Comment & Analysis
Apr 1, 2019

Varadkar Has Talked Enough About Loans – What Education Needs is State Funding

Three years of government inaction mean those sceptical about Varadkar’s comments have good reason to be.

Léigh as Gaeilge an t-Eagarfhocal (Read Editorial in Irish) »
By The Editorial Board

Higher education as a sector has long been starved of attention from those in the highest echelons of government. For this reason, the comments this week on higher education funding made by an Taoiseach Leo Varadkar – that he is not “inclined to” introduce student loans, or increase the student contribution fee – caused considerable excitement.

The Union of Students Ireland (USI) was delighted, with President Síona Cahill welcoming Varadkar’s breaking of a “deafening silence” a mere week after USI hosted its first Fund the Future rally on campuses across Ireland.

Varadkar’s words aren’t entirely unprecedented, though. Two years ago, speaking to an audience in Trinity, he ruled out UK-style loans, insisting he didn’t want to see Irish graduates saddled with debt. Then, last year, Minister for Higher Education Mary Mitchell O’Connor assured students that loan schemes were “off the table” during the lifetime of the current government.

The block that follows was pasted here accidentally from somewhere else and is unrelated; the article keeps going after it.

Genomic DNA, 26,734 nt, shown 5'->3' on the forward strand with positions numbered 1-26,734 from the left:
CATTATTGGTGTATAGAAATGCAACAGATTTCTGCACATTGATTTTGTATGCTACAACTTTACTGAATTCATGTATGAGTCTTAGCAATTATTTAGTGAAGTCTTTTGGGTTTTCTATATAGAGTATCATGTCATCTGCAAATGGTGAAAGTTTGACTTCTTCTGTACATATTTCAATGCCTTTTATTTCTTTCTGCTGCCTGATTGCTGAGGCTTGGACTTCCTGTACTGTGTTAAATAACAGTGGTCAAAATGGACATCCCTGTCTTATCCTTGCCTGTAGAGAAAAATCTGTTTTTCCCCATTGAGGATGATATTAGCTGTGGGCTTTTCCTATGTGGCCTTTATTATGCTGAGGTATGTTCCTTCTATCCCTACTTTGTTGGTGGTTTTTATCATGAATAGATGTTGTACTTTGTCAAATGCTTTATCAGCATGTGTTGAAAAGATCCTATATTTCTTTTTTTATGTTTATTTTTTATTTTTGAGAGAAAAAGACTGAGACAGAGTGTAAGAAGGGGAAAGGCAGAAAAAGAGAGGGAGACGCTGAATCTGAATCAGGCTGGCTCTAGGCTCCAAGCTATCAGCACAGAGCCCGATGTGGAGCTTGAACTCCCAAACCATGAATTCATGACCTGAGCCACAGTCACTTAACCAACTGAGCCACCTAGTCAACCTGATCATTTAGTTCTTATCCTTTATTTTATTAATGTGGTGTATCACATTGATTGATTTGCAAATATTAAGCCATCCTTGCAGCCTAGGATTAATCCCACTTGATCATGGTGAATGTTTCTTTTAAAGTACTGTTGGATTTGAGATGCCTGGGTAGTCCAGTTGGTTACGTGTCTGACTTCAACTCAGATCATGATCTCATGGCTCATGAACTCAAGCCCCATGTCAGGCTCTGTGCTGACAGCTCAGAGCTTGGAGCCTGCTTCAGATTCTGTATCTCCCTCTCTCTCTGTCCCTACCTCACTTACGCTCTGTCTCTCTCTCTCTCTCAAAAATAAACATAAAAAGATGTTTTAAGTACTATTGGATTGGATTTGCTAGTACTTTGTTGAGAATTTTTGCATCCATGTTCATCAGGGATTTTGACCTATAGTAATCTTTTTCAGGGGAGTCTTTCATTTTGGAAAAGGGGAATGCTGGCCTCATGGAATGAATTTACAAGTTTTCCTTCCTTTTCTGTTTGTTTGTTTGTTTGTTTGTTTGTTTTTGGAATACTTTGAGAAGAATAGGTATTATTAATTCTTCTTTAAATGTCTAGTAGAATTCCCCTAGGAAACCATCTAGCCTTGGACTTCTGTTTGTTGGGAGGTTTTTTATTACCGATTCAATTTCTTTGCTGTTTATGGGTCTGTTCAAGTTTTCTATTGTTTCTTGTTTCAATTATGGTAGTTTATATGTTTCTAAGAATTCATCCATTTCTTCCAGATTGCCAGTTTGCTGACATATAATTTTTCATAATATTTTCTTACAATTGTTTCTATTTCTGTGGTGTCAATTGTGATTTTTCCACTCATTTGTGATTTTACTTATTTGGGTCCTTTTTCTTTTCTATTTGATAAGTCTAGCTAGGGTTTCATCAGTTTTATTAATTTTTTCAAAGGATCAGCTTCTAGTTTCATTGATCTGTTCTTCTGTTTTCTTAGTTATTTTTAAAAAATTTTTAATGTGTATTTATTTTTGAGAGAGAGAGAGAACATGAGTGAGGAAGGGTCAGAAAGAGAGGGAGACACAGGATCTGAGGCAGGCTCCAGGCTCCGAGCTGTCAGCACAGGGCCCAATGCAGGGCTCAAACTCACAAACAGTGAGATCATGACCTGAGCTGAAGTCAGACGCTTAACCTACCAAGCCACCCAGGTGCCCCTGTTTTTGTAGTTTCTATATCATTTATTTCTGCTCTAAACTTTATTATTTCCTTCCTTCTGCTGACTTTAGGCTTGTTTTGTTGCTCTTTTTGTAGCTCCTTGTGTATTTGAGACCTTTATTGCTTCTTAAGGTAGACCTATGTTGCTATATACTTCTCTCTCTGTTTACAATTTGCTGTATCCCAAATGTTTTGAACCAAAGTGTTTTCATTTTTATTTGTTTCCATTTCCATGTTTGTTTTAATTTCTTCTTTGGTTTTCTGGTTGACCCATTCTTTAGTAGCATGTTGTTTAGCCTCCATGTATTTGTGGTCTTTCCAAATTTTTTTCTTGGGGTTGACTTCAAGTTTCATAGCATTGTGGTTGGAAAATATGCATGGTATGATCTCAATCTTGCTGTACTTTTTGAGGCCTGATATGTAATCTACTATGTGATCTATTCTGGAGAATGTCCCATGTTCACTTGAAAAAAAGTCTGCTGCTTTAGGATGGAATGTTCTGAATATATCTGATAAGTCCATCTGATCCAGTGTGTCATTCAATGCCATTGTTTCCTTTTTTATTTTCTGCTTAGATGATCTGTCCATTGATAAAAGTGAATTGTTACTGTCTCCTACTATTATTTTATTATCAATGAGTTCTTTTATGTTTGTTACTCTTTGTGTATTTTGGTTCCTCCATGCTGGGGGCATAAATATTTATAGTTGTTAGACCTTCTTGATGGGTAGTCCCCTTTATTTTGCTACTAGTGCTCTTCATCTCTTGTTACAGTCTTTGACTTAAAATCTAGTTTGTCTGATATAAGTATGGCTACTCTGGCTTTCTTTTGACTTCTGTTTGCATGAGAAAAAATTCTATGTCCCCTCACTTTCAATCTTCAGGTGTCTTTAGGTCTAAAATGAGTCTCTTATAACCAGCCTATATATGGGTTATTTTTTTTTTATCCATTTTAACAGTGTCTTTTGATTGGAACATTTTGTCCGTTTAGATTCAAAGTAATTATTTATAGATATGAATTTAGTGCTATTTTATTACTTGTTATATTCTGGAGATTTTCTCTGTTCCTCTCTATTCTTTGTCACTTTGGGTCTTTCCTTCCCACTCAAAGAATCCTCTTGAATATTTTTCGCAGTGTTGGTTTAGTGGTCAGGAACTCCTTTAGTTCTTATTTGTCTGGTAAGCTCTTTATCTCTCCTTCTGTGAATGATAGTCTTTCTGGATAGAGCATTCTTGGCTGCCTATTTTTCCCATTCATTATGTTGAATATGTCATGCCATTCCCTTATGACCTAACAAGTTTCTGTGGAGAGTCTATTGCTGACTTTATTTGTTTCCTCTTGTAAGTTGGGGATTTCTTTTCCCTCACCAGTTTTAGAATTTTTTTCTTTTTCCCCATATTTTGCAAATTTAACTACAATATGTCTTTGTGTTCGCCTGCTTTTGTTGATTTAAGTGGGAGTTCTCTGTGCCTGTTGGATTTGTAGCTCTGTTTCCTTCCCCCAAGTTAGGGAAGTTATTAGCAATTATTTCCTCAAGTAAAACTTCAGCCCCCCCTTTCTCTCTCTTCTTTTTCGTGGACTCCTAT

Yet at no point after such comments were made was action taken. The Cassells report on the future of higher education funding, published nearly three years ago now, still sits gathering dust, shunted to Europe amid continuing government inaction.

And even if loan schemes are eliminated, the need for increased state funding remains enduringly urgent – as evinced by the Irish Universities Association (IUA) and its recent Save Our Spark campaign.

It’s perhaps unsurprising, then, that some were not as optimistic about Varadkar’s comments as USI. Green Party Deputy Leader Catherine Martin called it “blatant electioneering”, an empty promise Varadkar can quickly retract once another general election has come and gone. And, while we might hope the Taoiseach would not be so barefaced as to entirely revoke his word, there are reasons for scepticism: three years of inaction, for one.

And in many ways the shadow of Cassells is receding from the conversation. Varadkar can pay lip service all he likes to the idea that Ireland should not follow in the footsteps of the US or the UK, but unless the government puts its money where its mouth is, the promises will continue to ring hollow.

If he wants to prove the cynics wrong, it’s time Varadkar made his move and increased state funding.